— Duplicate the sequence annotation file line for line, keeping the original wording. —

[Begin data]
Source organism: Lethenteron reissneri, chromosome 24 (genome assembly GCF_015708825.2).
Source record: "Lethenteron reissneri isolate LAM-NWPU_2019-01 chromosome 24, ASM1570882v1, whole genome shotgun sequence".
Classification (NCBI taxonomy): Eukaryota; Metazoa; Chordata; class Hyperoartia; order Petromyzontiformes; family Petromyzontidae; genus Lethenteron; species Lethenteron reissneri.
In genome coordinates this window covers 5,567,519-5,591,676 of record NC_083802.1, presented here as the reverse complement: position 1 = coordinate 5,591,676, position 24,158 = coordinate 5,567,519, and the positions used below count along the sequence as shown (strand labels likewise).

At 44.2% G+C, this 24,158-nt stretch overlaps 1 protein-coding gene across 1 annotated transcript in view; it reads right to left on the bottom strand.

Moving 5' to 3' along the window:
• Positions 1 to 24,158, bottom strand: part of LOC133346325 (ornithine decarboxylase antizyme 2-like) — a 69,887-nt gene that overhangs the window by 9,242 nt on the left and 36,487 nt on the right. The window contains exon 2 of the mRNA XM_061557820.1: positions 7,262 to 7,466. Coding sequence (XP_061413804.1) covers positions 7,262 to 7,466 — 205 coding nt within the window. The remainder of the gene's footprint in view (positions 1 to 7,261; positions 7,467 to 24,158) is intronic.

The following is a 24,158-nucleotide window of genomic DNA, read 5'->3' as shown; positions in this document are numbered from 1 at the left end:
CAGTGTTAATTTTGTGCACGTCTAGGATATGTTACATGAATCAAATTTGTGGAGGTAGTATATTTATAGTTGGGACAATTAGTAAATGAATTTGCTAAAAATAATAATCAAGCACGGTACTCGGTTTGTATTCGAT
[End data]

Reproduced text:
Source organism: Lethenteron reissneri, chromosome 24 (genome assembly GCF_015708825.2).
Source record: "Lethenteron reissneri isolate LAM-NWPU_2019-01 chromosome 24, ASM1570882v1, whole genome shotgun sequence".
Classification (NCBI taxonomy): Eukaryota; Metazoa; Chordata; class Hyperoartia; order Petromyzontiformes; family Petromyzontidae; genus Lethenteron; species Lethenteron reissneri.
In genome coordinates this window covers 5,567,519-5,591,676 of record NC_083802.1, presented here as the reverse complement: position 1 = coordinate 5,591,676, position 24,158 = coordinate 5,567,519, and the positions used below count along the sequence as shown (strand labels likewise).

At 44.2% G+C, this 24,158-nt stretch overlaps 1 protein-coding gene across 1 annotated transcript in view; it reads right to left on the bottom strand.

Moving 5' to 3' along the window:
• Positions 1 to 24,158, bottom strand: part of LOC133346325 (ornithine decarboxylase antizyme 2-like) — a 69,887-nt gene that overhangs the window by 9,242 nt on the left and 36,487 nt on the right. The window contains exon 2 of the mRNA XM_061557820.1: positions 7,262 to 7,466. Coding sequence (XP_061413804.1) covers positions 7,262 to 7,466 — 205 coding nt within the window. The remainder of the gene's footprint in view (positions 1 to 7,261; positions 7,467 to 24,158) is intronic.

The following is a 24,158-nucleotide window of genomic DNA, read 5'->3' as shown; positions in this document are numbered from 1 at the left end:
CAGTGTTAATTTTGTGCACGTCTAGGATATGTTACATGAATCAAATTTGTGGAGGTAGTATATTTATAGTTGGGACAATTAGTAAATGAATTTGCTAAAAATAATAATCAAGCACGGTACTCGGTTTGTATTCGAT